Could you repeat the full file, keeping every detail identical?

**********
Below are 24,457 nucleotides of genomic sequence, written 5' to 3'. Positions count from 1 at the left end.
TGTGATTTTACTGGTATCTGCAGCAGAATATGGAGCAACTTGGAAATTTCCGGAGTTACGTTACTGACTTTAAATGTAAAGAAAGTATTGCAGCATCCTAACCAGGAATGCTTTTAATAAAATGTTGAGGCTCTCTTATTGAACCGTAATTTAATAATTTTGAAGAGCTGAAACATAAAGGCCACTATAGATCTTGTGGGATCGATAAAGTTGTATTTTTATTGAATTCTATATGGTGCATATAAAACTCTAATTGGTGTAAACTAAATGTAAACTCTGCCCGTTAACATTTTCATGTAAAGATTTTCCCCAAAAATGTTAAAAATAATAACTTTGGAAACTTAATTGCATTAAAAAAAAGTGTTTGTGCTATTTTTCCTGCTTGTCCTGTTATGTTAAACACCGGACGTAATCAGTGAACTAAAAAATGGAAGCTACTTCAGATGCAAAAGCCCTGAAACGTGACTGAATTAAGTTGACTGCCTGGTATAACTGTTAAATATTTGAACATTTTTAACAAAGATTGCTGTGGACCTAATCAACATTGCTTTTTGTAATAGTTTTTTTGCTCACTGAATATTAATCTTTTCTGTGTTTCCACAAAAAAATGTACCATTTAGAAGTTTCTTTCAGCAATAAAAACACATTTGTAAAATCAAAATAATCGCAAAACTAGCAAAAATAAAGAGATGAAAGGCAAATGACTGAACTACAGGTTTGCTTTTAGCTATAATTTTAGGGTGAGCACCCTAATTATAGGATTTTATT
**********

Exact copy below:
Below are 24,457 nucleotides of genomic sequence, written 5' to 3'. Positions count from 1 at the left end.
TGTGATTTTACTGGTATCTGCAGCAGAATATGGAGCAACTTGGAAATTTCCGGAGTTACGTTACTGACTTTAAATGTAAAGAAAGTATTGCAGCATCCTAACCAGGAATGCTTTTAATAAAATGTTGAGGCTCTCTTATTGAACCGTAATTTAATAATTTTGAAGAGCTGAAACATAAAGGCCACTATAGATCTTGTGGGATCGATAAAGTTGTATTTTTATTGAATTCTATATGGTGCATATAAAACTCTAATTGGTGTAAACTAAATGTAAACTCTGCCCGTTAACATTTTCATGTAAAGATTTTCCCCAAAAATGTTAAAAATAATAACTTTGGAAACTTAATTGCATTAAAAAAAAGTGTTTGTGCTATTTTTCCTGCTTGTCCTGTTATGTTAAACACCGGACGTAATCAGTGAACTAAAAAATGGAAGCTACTTCAGATGCAAAAGCCCTGAAACGTGACTGAATTAAGTTGACTGCCTGGTATAACTGTTAAATATTTGAACATTTTTAACAAAGATTGCTGTGGACCTAATCAACATTGCTTTTTGTAATAGTTTTTTTGCTCACTGAATATTAATCTTTTCTGTGTTTCCACAAAAAAATGTACCATTTAGAAGTTTCTTTCAGCAATAAAAACACATTTGTAAAATCAAAATAATCGCAAAACTAGCAAAAATAAAGAGATGAAAGGCAAATGACTGAACTACAGGTTTGCTTTTAGCTATAATTTTAGGGTGAGCACCCTAATTATAGGATTTTATT